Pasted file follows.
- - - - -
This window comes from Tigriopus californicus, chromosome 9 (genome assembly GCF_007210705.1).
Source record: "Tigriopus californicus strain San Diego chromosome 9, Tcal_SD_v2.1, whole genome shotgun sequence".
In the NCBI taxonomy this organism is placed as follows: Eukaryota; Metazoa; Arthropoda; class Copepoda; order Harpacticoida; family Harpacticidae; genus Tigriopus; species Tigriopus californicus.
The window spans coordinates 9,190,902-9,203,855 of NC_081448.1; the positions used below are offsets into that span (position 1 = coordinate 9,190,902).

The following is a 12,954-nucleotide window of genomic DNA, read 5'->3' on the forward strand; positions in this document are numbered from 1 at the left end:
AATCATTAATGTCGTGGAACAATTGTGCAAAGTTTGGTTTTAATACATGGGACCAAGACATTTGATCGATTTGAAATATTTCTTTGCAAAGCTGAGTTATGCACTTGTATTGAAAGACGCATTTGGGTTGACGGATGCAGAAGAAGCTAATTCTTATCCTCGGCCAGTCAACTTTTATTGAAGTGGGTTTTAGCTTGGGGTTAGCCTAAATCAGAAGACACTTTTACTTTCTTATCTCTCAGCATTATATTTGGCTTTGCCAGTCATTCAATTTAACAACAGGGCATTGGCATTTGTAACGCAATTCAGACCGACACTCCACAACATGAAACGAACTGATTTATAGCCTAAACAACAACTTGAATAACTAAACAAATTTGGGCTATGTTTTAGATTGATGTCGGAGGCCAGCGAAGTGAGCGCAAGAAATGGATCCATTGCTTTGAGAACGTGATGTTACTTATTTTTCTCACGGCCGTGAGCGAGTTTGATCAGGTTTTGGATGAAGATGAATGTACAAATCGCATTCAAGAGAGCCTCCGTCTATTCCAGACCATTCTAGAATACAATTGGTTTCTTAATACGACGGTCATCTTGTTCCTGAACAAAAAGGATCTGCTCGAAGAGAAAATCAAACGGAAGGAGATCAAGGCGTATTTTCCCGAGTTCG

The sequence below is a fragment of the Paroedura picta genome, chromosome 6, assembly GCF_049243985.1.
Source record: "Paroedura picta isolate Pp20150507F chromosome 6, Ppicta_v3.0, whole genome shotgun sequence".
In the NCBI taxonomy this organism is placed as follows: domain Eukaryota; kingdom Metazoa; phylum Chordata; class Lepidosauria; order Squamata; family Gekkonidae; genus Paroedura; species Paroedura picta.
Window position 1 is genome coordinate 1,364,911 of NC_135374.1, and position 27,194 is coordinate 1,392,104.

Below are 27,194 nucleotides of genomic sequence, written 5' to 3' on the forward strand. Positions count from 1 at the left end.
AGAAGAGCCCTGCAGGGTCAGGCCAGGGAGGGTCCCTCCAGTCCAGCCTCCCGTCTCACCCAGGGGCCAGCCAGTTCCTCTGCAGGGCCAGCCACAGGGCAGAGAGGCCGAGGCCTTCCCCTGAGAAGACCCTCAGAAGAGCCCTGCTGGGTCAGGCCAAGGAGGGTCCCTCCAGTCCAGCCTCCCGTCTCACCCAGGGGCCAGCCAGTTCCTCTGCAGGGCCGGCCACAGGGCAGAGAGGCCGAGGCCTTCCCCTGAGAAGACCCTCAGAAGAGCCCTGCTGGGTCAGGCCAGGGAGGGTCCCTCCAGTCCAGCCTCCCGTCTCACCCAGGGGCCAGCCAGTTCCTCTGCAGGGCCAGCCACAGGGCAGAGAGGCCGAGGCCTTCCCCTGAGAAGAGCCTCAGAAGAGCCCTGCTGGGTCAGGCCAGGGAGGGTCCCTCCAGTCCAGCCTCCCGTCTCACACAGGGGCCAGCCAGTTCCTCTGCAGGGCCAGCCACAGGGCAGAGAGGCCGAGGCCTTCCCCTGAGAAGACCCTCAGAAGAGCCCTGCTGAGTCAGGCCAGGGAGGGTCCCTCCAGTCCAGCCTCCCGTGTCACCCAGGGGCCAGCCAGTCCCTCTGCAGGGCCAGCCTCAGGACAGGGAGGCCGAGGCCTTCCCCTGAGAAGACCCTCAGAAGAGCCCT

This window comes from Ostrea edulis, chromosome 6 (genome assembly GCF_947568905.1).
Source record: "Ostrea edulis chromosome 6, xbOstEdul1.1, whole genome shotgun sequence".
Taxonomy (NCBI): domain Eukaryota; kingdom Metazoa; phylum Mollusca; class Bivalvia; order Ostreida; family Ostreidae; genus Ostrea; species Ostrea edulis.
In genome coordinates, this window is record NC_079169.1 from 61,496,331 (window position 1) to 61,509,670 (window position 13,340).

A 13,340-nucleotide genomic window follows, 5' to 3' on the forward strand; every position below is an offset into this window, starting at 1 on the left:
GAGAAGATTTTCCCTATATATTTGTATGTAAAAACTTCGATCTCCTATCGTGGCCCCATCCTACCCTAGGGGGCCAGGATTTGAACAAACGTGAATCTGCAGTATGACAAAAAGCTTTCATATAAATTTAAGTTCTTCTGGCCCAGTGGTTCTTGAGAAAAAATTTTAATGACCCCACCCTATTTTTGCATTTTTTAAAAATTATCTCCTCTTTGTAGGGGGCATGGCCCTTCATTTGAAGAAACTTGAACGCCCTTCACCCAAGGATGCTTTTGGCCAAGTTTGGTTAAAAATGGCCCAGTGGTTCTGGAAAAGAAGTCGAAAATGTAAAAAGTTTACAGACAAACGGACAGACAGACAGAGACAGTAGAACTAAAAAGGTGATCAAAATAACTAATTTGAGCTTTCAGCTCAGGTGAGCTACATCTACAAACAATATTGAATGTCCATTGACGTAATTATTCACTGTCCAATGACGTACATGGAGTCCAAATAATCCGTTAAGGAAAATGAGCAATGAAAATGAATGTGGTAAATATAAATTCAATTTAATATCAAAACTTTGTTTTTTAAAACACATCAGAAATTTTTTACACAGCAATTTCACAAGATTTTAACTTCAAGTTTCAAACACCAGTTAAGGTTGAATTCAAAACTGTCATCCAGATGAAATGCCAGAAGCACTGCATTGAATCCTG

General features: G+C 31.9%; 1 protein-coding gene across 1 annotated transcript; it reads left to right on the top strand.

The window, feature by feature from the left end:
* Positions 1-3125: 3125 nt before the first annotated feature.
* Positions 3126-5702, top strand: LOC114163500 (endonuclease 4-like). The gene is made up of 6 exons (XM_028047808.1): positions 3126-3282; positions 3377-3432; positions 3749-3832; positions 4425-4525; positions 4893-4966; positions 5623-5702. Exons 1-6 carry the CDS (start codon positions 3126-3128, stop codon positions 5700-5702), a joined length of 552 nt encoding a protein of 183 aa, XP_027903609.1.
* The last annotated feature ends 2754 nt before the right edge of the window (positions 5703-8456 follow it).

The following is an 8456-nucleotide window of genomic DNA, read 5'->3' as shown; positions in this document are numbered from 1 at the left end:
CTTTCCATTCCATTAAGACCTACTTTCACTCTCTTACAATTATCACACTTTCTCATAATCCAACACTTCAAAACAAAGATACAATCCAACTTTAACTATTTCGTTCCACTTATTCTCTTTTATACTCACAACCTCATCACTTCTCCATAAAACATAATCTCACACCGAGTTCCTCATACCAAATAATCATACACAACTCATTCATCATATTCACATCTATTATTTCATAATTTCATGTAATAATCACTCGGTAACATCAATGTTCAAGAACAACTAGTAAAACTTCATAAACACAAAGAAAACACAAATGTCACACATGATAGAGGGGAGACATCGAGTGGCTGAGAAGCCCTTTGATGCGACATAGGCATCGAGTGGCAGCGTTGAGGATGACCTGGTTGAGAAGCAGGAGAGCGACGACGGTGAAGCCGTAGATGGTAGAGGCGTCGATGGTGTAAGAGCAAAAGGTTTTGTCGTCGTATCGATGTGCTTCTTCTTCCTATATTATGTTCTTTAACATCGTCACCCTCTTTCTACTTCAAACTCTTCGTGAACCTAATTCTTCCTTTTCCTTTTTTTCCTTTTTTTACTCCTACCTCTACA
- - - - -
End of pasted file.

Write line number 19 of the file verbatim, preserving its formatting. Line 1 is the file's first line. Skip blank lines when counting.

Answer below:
General features: G+C 31.9%; 1 protein-coding gene across 1 annotated transcript; it reads left to right on the top strand.